Wales beat Italy, Crowds Call for More.
Time is a funny thing, with it the views and expectations of a nation can rise and fall, to the extent of becoming unrecognisable from one year to the next. Yesterday in Cardiff, Wales won for the fourth successive time, and find themselves on the precipice of a championship and elusive Grand Slam, yet the Cardiff crowd walked away from yesterdays entertainment with a shrug of the shoulders and a despondent sigh – where once a Welsh crowd would craw greedily at the coat tails of any form of triumph, now the most comfortable of victories can barely turn a smile.
Does this stem from heightened levels of expectation? Is the Welsh fan becoming akin to the New Zealander, expectant of only the highest quality of wins, where nothing less will suffice? It’s hard to say, but certainly the atmosphere following the game was a mixture of begrudging satisfaction and (somewhat perplexingly) relief – no singing in the trains back home following this fixture (as accompanied return journeys out of Cardiff following the Triple Crown game).
And yet – where does the despondency come from? There are a number of schools of thought which could pass over this game, but let’s take the more obvious whinging option out of the equation early on – the referring of George Clancy. We should not dwell too long here, because interpretation of refereeing performances are usually far too subjective affairs, yet even the most one eyed critique could see that Clancy came to Cardiff with the sole intention of killing the game, for both Wales and Italy. If home fans were frustrated with the level of Welsh play, much of their ire can be directed towards the man in the middle, for whom the notion of an open flowing game, if something he must have heard of, but dismissed as some form of myth.
Refereeing excuses aside, there are two ways of looking at things, and let’s get the negative out of the way first – Wales failed to put Italy to the sword, and disappointment steps from this pre-game expectation. Hard to argue with – everyone in Wales seemed ready to demolish Italy by 30-40 points and never be phased by the game. Yet, should we be critical of Wales for this, or positive about Italy? Certainly Italian defensive efforts were beyond committed, and the number of last ditch defences from quality Welsh line breaks was impressive. Last week England were hailed for stopping Wales, this week no word of encouragement for Italy’s endeavours – a touch of post match hypocrisy from some corners perhaps.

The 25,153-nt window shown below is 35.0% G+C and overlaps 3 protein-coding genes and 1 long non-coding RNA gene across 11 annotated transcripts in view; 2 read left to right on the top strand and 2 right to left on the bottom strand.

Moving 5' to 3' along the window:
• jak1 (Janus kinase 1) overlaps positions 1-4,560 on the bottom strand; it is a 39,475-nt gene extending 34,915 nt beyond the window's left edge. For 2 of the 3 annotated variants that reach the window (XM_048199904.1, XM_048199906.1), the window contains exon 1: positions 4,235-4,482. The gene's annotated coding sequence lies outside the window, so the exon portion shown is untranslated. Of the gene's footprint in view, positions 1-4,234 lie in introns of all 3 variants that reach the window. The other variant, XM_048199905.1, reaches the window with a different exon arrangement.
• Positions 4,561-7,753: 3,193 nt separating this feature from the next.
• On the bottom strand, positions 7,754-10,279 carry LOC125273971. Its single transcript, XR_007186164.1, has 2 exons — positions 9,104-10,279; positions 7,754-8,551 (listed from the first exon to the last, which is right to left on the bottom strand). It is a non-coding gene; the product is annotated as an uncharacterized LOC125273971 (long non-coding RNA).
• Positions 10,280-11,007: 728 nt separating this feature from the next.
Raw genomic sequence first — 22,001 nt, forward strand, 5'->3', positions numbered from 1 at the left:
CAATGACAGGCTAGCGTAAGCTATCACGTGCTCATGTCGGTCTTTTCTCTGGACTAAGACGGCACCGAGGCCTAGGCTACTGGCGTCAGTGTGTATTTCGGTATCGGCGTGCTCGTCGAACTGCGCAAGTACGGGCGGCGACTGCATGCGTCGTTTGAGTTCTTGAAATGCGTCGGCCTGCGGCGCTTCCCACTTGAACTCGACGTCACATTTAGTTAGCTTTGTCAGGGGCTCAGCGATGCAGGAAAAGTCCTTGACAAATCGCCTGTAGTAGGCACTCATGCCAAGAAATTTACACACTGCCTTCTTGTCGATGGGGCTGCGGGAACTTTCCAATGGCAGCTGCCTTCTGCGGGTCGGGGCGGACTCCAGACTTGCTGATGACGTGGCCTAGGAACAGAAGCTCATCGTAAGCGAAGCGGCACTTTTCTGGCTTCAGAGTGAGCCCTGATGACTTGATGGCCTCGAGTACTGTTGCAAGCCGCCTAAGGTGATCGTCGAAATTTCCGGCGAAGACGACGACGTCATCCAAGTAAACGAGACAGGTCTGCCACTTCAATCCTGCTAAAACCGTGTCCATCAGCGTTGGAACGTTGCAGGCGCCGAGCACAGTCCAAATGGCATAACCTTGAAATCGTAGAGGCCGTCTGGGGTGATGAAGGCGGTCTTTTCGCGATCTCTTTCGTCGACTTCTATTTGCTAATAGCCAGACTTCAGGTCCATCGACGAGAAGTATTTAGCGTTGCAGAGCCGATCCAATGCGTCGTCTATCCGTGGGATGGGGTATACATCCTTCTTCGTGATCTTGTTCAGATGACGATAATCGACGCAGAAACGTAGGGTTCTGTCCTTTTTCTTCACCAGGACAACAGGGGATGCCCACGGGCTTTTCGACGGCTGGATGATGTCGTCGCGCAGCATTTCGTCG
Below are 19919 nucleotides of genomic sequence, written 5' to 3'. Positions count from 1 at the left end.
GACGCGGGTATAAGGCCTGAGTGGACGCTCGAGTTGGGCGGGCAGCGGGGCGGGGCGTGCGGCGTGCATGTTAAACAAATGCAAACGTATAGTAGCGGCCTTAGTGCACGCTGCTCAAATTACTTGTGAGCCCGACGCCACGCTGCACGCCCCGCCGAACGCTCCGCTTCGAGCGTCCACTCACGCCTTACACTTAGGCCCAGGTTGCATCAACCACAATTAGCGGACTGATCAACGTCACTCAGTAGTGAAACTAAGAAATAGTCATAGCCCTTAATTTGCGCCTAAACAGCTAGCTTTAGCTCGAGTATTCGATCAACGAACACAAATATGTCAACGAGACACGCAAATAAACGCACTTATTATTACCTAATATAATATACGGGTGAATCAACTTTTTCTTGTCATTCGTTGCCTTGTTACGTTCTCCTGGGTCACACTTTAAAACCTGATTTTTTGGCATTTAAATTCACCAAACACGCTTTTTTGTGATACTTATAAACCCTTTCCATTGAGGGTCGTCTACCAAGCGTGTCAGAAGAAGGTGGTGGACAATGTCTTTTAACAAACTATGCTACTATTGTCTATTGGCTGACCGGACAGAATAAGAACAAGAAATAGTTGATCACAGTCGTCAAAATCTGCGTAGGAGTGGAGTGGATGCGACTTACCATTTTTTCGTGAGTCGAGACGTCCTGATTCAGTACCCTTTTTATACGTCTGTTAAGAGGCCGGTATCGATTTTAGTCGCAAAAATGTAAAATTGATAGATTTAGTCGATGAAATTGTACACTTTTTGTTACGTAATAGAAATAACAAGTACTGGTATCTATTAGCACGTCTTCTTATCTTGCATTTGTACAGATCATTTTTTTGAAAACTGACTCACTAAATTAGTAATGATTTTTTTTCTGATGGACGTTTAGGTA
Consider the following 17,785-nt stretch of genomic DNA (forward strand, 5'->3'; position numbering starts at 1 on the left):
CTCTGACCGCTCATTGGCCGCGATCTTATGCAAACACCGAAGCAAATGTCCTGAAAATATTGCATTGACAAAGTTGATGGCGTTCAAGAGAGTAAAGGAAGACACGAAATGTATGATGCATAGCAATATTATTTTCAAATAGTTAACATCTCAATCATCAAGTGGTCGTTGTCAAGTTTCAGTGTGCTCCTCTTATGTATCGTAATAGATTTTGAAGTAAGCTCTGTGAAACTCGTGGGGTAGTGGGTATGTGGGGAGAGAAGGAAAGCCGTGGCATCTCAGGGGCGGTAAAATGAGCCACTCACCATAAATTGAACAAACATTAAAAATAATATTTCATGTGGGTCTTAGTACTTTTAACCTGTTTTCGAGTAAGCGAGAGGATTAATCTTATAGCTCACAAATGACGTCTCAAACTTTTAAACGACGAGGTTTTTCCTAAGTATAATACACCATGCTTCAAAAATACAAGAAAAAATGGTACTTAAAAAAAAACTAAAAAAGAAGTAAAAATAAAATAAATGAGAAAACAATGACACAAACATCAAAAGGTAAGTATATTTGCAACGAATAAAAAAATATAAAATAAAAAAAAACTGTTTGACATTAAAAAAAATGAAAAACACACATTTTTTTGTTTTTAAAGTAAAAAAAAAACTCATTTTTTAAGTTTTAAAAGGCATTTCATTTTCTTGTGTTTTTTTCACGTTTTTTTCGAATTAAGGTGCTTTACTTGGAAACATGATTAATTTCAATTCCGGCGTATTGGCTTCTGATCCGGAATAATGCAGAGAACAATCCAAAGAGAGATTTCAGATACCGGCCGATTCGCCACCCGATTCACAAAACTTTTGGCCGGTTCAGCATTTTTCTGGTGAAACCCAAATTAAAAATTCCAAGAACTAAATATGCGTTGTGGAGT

Yet what of the positives – were there any? Well, while Italy came to Cardiff to defend, they did not come to Cardiff to win. The Italians locked the game down well, but never was the intent on display to do anything other than contain Wales – the result from a Welsh perspective was never once threatened. On top of that assertion, perhaps it’s worth noting that for the second game running the Welsh try line held firm – a home win that was never in danger, and a suffocating defensive effort, can we really complain?
Okay, the Welsh performance was a long way from World Class, and of course, a step up will (probably) be required for France in a week’s time (though on current form, the French need to find a gear or two as well). But for all the negativity that can be found in the game, perhaps Welsh fans should sit back and think of the bigger picture. It is a rare thing that any defence can hold out over multiple games – for this championship, only Wales can make such claims so far. It is even rarer that a team will win four games in a row. For all the disappointments from Cardiff, Wales still won, their line was never broken, and their victory was never in doubt – we might want more in Wales, but perhaps we might take some time to enjoy and be grateful for the success that we do have, rather than brace ourselves for possible, even hypothetical disappointments to come.